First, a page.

I’m pretty pleased with how the sheep shed turned out. It’s heavy enough that the wind can’t take it, rugged enough to stand up to the sheep, and still light enough that I can move the thing with the dolly. Most importantly, so long as I keep the back wall to the west, the structure protects the sheep from the driving winds that come down off Mount Abram, and gives them a place to get out of the sun, as well as any inclement weather.
Finally the time had come to pick up the lamb that I’d reserved back in March! I made the trek on Friday, an hour and a half southwards to Chelsea, Maine, where Olde Haven Farm is located. Pam and Kelby Young have been growing their farm for the last 5 years, and being there and seeing their operation, I couldn’t help but hope I’ll have as much accomplished at Runamuk in 5 years as these folks have done at their farm. 2 large barns (they said 1 was there when they bought the property), 1 greenhouse, 3 high-tunnels, a commercial kitchen attached to a farm-store, 2 other livestock sheds, and they’d cleared about 30 acres to establish the rolling pasture now in existence there.
If you’re looking for commercial-level production, Finnsheep are not for you. These are a smaller breed, with a hanging weight in the range of 45 pounds. It’s some of the best-tasting lamb-meat you’ll ever have, however, and their fleeces are incredibly luxurious. I especially like that Finns are an old-world heritage breed, which has largely retained their natural instincts for mothering. They tend to produce multiple lambs with every pregnancy, and can produce a variety of colors in their fleeces. Olde Haven Farm is one of the top 10 breeders of Finnsheep in America, and after seeing their stock and talking with Pam and Kelby, I can see why. These farmers really know their stuff. Their animals are all premium livestock, and they won’t let any animal go if they don’t have supreme confidence in.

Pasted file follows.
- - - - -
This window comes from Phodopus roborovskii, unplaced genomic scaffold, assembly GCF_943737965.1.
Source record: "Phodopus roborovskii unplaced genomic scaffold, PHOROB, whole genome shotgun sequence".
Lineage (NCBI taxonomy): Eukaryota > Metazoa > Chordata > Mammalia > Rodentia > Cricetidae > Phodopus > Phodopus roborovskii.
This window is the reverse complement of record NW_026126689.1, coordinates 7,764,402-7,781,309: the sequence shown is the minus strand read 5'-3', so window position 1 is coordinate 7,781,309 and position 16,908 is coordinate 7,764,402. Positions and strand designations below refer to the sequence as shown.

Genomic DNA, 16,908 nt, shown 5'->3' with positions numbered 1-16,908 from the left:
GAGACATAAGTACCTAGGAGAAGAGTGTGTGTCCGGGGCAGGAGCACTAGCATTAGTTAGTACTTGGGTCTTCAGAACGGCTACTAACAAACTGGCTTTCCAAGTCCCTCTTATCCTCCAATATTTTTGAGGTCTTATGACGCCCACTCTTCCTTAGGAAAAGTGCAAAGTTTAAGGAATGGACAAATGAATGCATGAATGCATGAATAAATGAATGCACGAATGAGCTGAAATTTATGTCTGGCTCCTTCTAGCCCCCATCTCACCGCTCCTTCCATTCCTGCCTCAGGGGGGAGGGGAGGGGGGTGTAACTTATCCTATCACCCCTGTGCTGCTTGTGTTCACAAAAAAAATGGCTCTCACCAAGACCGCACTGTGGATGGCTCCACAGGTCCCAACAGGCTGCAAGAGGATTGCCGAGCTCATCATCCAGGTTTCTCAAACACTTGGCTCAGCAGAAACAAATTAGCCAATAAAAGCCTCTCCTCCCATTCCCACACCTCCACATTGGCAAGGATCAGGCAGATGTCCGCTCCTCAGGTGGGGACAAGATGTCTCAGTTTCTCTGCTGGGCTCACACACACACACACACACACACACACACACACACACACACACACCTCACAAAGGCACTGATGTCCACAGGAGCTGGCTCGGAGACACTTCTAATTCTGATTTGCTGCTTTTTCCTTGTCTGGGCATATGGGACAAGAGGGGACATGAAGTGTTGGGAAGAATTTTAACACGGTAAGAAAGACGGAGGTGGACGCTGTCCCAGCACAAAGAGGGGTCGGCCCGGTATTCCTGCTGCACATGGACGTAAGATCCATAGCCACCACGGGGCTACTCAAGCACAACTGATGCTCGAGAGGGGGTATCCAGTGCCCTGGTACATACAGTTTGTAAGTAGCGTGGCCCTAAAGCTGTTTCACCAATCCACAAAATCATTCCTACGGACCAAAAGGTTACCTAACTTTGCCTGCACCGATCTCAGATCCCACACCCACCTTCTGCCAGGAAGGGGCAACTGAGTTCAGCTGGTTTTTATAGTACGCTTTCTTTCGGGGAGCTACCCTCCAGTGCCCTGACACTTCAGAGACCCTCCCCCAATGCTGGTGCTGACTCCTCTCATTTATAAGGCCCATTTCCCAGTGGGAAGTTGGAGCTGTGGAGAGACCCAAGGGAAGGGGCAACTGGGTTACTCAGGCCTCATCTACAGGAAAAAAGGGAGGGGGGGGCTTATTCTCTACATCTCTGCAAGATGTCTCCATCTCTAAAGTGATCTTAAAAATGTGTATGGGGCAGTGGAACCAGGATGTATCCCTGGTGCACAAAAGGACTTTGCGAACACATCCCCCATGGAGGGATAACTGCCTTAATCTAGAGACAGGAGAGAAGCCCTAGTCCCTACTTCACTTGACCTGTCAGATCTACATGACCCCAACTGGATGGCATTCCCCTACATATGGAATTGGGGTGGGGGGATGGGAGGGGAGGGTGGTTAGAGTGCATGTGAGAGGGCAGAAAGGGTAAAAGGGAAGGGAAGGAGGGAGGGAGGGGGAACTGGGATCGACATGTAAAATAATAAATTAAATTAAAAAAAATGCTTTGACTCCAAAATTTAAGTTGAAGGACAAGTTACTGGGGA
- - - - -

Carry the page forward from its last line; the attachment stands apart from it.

I had a hard time picking out just 2, but Pam and Kelby were patient with me. They took me around to see the Mamas and the Papas to get a better idea what the babies might look like when they grow up. We toured the farm, checking out the high-tunnels, and the back pastures. Much of the infrastructure in existence at Olde Haven is thanks to various NRCS programs that the Youngs have taken advantage of. Kelby strongly advises beginning farmers to develop a relationship with their local NRCS office; he says once you’ve been filing your “Schedule F” with your taxes for 10 years, the opportunities for funding decrease significantly, so he urges you to utilize those programs while you can.
It was a tough choice, but in the end I managed to make my selection: a rugged little ram lamb, and a dainty little ewe─both brown and white marbled in color. You’d think out of all the choices I’d have selected 2 different colored sheep for the sake of variety, but Kelby said this guy was one of their best ram lambs this year, and I could tell just by looking at him that he is strong and healthy, and will sire some beautiful babies in the future. The ewe I chose is a little on the small side, but something about her struck me, and so I brought her home too!
Changing the World
I really enjoy having livestock in my life. It’s rewarding to know that I am providing my critters the kind of existence these animals are meant to have: foraging on green grass under a blue sky. The electric net fencing allows me to move them around the field, so they always have fresh grass and forage available to them. These are some happy and contented animals; they greet me with enthusiasm, asking of my attention and love, and I give it to them wholeheartedly. We’re a team─these animals and I. They may not realize it, but the work they’re doing on the pasture is important to Runamuk’s long-term success─and important for the ecosystem we’re a part of. These critters are changing the world just by doing what critters do, and I am the facilitator─steward of animal, plant, and land at Runamuk Acres.